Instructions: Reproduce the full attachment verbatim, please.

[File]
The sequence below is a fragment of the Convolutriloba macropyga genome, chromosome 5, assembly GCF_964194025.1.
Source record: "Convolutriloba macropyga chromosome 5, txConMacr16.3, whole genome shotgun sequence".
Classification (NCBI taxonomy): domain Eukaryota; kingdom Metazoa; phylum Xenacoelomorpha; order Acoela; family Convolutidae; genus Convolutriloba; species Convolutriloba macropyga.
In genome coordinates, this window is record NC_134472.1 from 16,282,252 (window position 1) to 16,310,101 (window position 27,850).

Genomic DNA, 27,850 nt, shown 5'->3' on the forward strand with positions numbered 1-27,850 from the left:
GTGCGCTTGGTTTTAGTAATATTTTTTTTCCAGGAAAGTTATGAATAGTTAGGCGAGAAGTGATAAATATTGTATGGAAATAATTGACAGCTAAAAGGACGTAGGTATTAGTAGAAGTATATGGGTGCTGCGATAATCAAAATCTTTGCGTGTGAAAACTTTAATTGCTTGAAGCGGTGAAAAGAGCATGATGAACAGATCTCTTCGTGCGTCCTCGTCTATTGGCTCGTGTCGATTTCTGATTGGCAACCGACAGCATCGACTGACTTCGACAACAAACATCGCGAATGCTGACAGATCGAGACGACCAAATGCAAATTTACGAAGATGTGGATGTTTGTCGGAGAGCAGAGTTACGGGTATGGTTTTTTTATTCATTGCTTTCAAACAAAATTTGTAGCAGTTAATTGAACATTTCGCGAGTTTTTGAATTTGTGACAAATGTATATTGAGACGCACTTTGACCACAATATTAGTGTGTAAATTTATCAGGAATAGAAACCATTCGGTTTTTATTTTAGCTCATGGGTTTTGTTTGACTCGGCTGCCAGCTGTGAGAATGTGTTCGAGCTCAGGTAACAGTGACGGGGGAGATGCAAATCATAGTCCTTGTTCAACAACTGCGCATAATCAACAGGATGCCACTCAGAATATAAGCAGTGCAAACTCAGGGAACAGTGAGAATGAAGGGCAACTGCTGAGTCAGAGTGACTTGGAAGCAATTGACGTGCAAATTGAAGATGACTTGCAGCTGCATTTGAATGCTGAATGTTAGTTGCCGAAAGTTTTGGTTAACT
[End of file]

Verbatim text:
The sequence below is a fragment of the Convolutriloba macropyga genome, chromosome 5, assembly GCF_964194025.1.
Source record: "Convolutriloba macropyga chromosome 5, txConMacr16.3, whole genome shotgun sequence".
Classification (NCBI taxonomy): domain Eukaryota; kingdom Metazoa; phylum Xenacoelomorpha; order Acoela; family Convolutidae; genus Convolutriloba; species Convolutriloba macropyga.
In genome coordinates, this window is record NC_134472.1 from 16,282,252 (window position 1) to 16,310,101 (window position 27,850).

Genomic DNA, 27,850 nt, shown 5'->3' on the forward strand with positions numbered 1-27,850 from the left:
GTGCGCTTGGTTTTAGTAATATTTTTTTTCCAGGAAAGTTATGAATAGTTAGGCGAGAAGTGATAAATATTGTATGGAAATAATTGACAGCTAAAAGGACGTAGGTATTAGTAGAAGTATATGGGTGCTGCGATAATCAAAATCTTTGCGTGTGAAAACTTTAATTGCTTGAAGCGGTGAAAAGAGCATGATGAACAGATCTCTTCGTGCGTCCTCGTCTATTGGCTCGTGTCGATTTCTGATTGGCAACCGACAGCATCGACTGACTTCGACAACAAACATCGCGAATGCTGACAGATCGAGACGACCAAATGCAAATTTACGAAGATGTGGATGTTTGTCGGAGAGCAGAGTTACGGGTATGGTTTTTTTATTCATTGCTTTCAAACAAAATTTGTAGCAGTTAATTGAACATTTCGCGAGTTTTTGAATTTGTGACAAATGTATATTGAGACGCACTTTGACCACAATATTAGTGTGTAAATTTATCAGGAATAGAAACCATTCGGTTTTTATTTTAGCTCATGGGTTTTGTTTGACTCGGCTGCCAGCTGTGAGAATGTGTTCGAGCTCAGGTAACAGTGACGGGGGAGATGCAAATCATAGTCCTTGTTCAACAACTGCGCATAATCAACAGGATGCCACTCAGAATATAAGCAGTGCAAACTCAGGGAACAGTGAGAATGAAGGGCAACTGCTGAGTCAGAGTGACTTGGAAGCAATTGACGTGCAAATTGAAGATGACTTGCAGCTGCATTTGAATGCTGAATGTTAGTTGCCGAAAGTTTTGGTTAACT